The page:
Apart from these concerns, another motivation of Knightian uncertainty in the algorithmic trading can be a split between internal and actionable probabilities in some market making algorithms as a protection from adverse selection (more on here).

In summary, not constructing a posterior for a proposition could be a reasonable strategy even for a much wider class of reasoners than quirky humans especially under resource/computation time bounded scenarios. After all, there are no free lunches, including for bayesians.

While these all sounds reasonable, it still does leave me unclear about a general framework to select decision theories when a bayesian approach is too expensive.

Substrate level Knightian uncertainty

There is still one more possible step – moving the uncertainty out of the cranium of agents into the wild world, into the physical reality itself. Scott Aaronson’s fascinating paper The Ghost in the Quantum Turing Machine, is built on the thesis of “Knightian freedom”, an in-principle physical unpredictability that goes beyond probabilistic unpredictability, that is inherent to the quantum nature of physics. As a poor bound cogitor, I’ll proclaim here my own Knightian uncertainty and refuse to fabricate opinions on this thesis [1].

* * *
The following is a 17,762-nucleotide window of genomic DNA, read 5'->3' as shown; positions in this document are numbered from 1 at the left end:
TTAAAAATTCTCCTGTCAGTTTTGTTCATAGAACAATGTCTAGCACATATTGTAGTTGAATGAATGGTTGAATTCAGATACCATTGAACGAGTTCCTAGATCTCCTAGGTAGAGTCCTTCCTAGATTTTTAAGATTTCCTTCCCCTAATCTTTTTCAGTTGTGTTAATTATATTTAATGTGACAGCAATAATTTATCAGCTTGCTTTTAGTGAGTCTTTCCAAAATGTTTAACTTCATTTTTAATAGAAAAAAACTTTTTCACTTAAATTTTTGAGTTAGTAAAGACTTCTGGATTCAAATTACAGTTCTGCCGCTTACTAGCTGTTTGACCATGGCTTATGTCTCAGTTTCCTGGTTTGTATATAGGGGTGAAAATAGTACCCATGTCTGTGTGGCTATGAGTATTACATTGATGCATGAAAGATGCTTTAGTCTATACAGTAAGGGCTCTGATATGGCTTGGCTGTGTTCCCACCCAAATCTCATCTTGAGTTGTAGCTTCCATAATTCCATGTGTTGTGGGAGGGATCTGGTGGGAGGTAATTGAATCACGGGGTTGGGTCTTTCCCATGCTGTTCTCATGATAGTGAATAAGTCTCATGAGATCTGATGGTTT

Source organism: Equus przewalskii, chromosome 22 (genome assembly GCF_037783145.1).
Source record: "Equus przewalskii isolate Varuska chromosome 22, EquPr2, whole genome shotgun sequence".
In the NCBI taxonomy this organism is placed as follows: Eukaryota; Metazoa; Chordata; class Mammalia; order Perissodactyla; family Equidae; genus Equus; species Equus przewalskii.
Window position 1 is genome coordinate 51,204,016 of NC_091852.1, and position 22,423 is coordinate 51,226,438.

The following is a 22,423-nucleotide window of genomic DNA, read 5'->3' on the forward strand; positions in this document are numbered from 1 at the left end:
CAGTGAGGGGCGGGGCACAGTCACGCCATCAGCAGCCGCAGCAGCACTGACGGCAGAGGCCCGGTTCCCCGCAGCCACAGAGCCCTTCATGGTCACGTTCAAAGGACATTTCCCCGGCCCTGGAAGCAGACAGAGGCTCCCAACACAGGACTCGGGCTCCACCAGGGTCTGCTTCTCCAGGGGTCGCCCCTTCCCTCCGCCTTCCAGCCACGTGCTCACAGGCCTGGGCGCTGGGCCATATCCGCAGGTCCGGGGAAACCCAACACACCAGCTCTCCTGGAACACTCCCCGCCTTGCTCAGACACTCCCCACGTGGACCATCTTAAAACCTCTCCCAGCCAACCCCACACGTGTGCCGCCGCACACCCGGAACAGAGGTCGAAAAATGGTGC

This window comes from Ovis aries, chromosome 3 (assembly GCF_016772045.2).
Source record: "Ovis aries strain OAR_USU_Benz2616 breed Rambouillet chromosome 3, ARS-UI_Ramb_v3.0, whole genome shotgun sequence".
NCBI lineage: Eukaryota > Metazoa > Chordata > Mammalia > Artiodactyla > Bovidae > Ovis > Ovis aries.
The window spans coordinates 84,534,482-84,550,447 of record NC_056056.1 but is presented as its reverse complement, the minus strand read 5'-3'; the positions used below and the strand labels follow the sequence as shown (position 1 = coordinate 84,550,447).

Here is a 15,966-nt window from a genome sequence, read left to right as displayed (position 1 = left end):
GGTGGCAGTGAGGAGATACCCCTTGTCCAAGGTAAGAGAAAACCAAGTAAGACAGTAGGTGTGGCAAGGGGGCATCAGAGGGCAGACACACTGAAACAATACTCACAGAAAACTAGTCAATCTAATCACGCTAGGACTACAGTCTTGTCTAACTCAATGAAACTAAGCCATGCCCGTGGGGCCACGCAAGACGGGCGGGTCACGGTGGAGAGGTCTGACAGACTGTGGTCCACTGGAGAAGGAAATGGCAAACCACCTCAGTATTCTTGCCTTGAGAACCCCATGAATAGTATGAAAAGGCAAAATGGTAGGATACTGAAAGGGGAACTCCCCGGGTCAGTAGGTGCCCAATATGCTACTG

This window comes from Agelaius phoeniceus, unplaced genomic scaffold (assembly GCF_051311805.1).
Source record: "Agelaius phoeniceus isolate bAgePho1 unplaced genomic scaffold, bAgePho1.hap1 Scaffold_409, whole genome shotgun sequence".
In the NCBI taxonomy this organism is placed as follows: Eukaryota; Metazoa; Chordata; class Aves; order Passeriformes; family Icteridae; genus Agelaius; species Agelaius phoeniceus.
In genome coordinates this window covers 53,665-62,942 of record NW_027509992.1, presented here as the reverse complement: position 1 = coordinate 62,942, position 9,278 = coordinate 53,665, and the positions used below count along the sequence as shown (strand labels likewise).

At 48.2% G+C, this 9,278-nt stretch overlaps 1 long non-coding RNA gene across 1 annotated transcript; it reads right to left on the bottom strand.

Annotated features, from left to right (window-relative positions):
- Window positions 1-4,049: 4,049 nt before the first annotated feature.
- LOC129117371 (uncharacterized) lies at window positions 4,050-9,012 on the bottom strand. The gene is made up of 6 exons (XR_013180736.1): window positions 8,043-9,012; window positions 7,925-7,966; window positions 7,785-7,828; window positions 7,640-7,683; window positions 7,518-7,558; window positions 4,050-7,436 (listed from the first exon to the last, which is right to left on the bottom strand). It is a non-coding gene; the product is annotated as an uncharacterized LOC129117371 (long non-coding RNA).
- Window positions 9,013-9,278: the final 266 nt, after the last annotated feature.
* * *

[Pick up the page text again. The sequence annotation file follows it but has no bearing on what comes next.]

[1] Ok, I found the paper very interesting, but I don’t agree with most of it. Nonetheless, I also don’t feel nowhere near knowledgeable enough to go into a much deeper critique.

Probabilitas Realis

There is no way, however, in which the individual can avoid the burden of responsibility for his own evaluations. The key cannot be found that will unlock the enchanted garden wherein, among the fairy-rings and the shrubs of magic wands, beneath the trees laden with monads and noumena, blossom forth the flowers of PROBABILITAS REALIS.

With these fabulous blooms safely in our button-holes we would be spared the necessity of forming opinions, and the heavy loads we bear upon our necks would be rendered superflous once and for all. Bruno de Finetti Theory of Probability, Vol 2